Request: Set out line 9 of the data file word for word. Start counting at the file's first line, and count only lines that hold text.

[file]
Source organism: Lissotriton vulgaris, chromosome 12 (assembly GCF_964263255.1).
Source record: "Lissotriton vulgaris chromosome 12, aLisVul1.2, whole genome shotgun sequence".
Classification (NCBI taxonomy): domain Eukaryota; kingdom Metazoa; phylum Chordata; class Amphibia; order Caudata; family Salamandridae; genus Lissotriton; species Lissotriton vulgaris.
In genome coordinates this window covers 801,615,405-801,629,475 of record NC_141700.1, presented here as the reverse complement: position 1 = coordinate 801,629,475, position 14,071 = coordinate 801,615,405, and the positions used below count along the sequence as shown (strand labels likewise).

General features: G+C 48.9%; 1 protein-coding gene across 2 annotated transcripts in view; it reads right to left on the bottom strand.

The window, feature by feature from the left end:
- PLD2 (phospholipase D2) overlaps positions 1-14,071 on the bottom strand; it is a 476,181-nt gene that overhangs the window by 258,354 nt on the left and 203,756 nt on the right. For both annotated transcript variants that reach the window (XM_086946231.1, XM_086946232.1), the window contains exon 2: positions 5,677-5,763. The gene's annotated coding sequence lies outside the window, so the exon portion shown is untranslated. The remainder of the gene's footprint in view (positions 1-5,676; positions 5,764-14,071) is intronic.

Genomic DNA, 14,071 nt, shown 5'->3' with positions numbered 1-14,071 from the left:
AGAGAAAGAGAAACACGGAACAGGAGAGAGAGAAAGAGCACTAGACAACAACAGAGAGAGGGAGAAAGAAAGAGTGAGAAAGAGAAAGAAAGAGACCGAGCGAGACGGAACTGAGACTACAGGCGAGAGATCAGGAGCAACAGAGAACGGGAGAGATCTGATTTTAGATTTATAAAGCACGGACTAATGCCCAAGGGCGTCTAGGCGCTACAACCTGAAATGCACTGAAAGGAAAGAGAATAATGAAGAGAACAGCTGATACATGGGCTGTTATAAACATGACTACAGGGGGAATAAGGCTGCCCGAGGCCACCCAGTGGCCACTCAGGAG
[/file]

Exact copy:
AGAGAAAGAGAAACACGGAACAGGAGAGAGAGAAAGAGCACTAGACAACAACAGAGAGAGGGAGAAAGAAAGAGTGAGAAAGAGAAAGAAAGAGACCGAGCGAGACGGAACTGAGACTACAGGCGAGAGATCAGGAGCAACAGAGAACGGGAGAGATCTGATTTTAGATTTATAAAGCACGGACTAATGCCCAAGGGCGTCTAGGCGCTACAACCTGAAATGCACTGAAAGGAAAGAGAATAATGAAGAGAACAGCTGATACATGGGCTGTTATAAACATGACTACAGGGGGAATAAGGCTGCCCGAGGCCACCCAGTGGCCACTCAGGAG